"to blame, censure, rebuke, reproach, charge with a fault," mid-14c., reprehenden, from Latin reprehendere "to blame, censure, rebuke; seize, restrain," literally "pull back, hold back," from re- "back" (see re-) + prehendere "to grasp, seize" (from prae- "before," see pre-, + -hendere, from PIE root *ghend- "to seize, take").
word-forming element making adjectives from verbs, meaning "pertaining to, tending to; doing, serving to do," in some cases from Old French -if, but usually directly from Latin adjectival suffix -ivus (source also of Italian and Spanish -ivo). In some words borrowed from French at an early date it has been reduced to -y (as in hasty, tardy).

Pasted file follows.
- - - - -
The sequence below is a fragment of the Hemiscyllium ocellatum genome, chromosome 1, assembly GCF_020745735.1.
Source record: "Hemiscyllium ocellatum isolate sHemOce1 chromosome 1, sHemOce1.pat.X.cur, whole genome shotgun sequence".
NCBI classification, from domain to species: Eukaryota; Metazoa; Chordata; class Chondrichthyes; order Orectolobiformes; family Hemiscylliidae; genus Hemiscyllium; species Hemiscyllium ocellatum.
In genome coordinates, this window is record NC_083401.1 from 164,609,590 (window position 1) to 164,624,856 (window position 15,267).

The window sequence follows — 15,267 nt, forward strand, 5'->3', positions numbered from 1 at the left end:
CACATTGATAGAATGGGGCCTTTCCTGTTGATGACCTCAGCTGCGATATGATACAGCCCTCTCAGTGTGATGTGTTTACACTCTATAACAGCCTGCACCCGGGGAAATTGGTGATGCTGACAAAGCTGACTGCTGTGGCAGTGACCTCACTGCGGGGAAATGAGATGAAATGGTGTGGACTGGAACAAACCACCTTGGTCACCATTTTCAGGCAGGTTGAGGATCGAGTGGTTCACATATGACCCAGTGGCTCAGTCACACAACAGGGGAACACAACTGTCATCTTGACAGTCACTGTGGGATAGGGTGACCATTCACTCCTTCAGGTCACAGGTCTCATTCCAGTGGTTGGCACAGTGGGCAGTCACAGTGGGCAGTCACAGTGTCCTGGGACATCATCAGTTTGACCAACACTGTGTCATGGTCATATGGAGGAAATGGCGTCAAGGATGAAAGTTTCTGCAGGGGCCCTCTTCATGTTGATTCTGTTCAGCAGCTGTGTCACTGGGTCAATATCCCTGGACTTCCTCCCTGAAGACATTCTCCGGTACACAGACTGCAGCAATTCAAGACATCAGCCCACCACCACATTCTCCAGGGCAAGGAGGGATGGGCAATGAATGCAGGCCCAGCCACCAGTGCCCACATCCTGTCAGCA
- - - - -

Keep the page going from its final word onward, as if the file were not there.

"containing much in comparatively small limits," 1610s, from French comprehénsif, from Late Latin comprehensivus, from comprehens-, past participle stem of Latin comprehendere "to take together, to unite; include; to comprehend, perceive" (to seize or take in the mind), from com "with, together," here probably "completely" (see com-) + prehendere "to catch hold of, seize," from prae- "before" (see pre-) + -hendere, from PIE root *ghend- "to seize, take." Related: Comprehensively (mid-15c.); comprehensiveness.